Former Coonabarabran High School captain, Alex Tighe, will embark on a mammoth mental and physical challenge on Tuesday, 13 October, as he co-hosts a 25-hour charity broadcast on the University of Sydney’s student radio station, SURG FM.
The event is a fund-raiser for headspace, the National Youth Mental Health Foundation, and will be non-stop, featuring celebrity interviews, live music and on-air challenges.
A third-year media/law student, Alex’s passion for radio began at 2WCR FM in Coonabarabran, under the guidance of Rob and Sheila Dean.
We caught up with Alex to learn more about the upcoming marathon broadcast...
Where did the idea to undertake a marathon broadcast originate?
The idea came as a kind of response to Richard Glover’s 24-hour interview with Peter FitzSimmons. We thought, “hey, those guys are old, we can do that”, but our broadcast is going to be slightly longer - 25 hours instead of 24.
How much time and planning has gone into preparing for the event?
A phenomenal amount of time and energy has gone into the planning of this broadcast. We’ve been having meetings for about eight months now. Especially over the last month or so, I’ve been spending about a dozen hours per week editing audio, pre-recording interviews, sending emails and writing content.
What will be your role during the broadcast?
I’m one of the three main hosts of the broadcast. I’ll be joined behind the microphones by Max Schintler and Alexandra Mildenhall, with manager/ host, Bek Davies joining us at the end of the first day. We’re also being helped out by our very capable stage manager, Courtney Thompson.
Will this broadcast be breaking any records?
It feels like it should be breaking a record, doesn’t it? No, the Guinness World Record for the longest marathon radio show is 100 hours (and Richard Glover’s record was for the longest radio interview with one person, which doesn’t quite fit the event that we’ve planned). It’s probably going to break my personal record for time spent awake though!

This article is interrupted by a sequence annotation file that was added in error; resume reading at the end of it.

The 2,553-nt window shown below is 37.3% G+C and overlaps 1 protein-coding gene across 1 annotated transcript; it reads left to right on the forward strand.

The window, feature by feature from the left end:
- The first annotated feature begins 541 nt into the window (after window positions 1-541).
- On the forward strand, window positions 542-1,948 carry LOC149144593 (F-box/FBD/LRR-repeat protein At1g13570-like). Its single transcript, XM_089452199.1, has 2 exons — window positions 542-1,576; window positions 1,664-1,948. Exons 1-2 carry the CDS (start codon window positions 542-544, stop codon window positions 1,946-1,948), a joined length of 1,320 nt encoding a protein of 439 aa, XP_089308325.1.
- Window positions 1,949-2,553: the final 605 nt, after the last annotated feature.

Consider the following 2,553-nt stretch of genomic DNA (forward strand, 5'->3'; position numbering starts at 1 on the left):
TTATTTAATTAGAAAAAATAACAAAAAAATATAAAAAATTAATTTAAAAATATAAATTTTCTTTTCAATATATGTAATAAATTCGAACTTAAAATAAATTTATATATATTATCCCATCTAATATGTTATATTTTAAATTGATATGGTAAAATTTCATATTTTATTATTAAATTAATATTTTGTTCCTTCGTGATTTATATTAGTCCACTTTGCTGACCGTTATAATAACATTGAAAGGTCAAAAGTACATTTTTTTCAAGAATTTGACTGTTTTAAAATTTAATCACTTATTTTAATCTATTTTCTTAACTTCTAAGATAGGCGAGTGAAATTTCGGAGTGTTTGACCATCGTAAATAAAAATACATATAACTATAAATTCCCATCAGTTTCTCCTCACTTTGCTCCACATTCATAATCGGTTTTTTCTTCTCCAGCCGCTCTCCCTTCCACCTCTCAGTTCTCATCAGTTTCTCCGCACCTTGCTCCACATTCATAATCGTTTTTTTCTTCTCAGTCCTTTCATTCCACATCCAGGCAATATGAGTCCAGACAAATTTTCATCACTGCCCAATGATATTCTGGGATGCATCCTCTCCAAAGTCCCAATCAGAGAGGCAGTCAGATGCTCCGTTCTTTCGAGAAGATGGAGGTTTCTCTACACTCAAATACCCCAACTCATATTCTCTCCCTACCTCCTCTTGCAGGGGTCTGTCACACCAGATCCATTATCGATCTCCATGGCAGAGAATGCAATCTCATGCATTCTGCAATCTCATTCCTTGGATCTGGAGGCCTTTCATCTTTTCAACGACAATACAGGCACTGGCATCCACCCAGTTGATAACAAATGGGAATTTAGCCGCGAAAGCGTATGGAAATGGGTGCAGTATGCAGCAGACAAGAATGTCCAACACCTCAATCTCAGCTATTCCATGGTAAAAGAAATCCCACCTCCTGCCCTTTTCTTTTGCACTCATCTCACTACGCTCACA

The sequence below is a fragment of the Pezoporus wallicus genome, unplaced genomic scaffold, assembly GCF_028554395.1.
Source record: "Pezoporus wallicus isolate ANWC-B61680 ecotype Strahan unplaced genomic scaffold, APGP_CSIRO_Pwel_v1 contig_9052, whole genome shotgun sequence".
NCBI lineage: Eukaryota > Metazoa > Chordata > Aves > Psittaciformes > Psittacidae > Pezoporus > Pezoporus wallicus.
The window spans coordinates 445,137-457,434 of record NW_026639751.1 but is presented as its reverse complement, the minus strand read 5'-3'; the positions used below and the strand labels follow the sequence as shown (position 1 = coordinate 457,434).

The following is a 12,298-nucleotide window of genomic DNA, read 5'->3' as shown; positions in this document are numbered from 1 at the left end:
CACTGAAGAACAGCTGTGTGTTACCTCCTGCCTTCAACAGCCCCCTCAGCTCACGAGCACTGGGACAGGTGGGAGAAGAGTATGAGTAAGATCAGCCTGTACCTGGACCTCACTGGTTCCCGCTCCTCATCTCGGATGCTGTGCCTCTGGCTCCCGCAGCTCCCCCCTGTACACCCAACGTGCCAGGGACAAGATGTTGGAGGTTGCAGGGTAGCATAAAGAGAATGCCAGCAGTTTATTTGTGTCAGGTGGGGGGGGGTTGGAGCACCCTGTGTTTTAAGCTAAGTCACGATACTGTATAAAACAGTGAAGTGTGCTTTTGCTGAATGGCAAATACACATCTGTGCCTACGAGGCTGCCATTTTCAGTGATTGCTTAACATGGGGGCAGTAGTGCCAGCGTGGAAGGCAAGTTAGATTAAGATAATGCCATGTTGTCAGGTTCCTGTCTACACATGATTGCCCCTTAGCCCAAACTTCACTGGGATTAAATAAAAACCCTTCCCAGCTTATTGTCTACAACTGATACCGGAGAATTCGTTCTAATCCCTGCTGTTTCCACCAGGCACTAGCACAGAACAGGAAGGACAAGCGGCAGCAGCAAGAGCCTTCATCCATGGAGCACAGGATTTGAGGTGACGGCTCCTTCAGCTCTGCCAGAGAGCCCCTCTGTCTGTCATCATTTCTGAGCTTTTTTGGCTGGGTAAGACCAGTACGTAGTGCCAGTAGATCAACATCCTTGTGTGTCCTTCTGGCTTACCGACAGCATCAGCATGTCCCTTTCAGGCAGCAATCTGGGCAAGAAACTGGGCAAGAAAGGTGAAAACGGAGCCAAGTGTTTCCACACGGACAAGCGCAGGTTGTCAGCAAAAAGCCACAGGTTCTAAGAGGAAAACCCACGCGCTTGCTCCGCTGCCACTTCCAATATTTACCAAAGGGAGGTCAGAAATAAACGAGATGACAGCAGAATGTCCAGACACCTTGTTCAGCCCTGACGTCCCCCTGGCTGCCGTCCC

Less than a week out from the event, how are you feeling?
I’m feeling very, very excited – unfortunately that excitement is buried under a few layers of exhaustion. At this point I just can’t wait for the adrenalin to kick in during the final 25 hours of this project.
What do you think will be the easiest and most difficult parts of the broadcast?
The easiest part, I think, will be sitting back and laughing at the very funny comedians we’ve got coming on. I’m not looking forward to the early morning, but we’ve got Chas Licciardello (from The Chaser team) wandering in around 4.00am, so I imagine that he’ll help us get through.
Why was Headspace nominated as the charity?
Mental illness affects one-in-five young people and Headspace provides a free service for youth seeking help. It’s a great organisation and the work they do is really important, especially for young people who might be under the pump as students.
How can people donate?
A most excellent question. People can donate online, by going to http://tinyurl.com/ surgfm25/. It’s super easy - plus, as we raise more money and hit fund-raising goals, we have to complete challenges on air. I’m already shaving off one eyebrow, which is...look, it seemed funny at the time that I agreed to it.
University of Sydney student, Alex Tighe will attempt a 25-hour radio broadcast for SURG FM, commencing Tuesday, 13 October. Photo - Alexandra Mildenhall.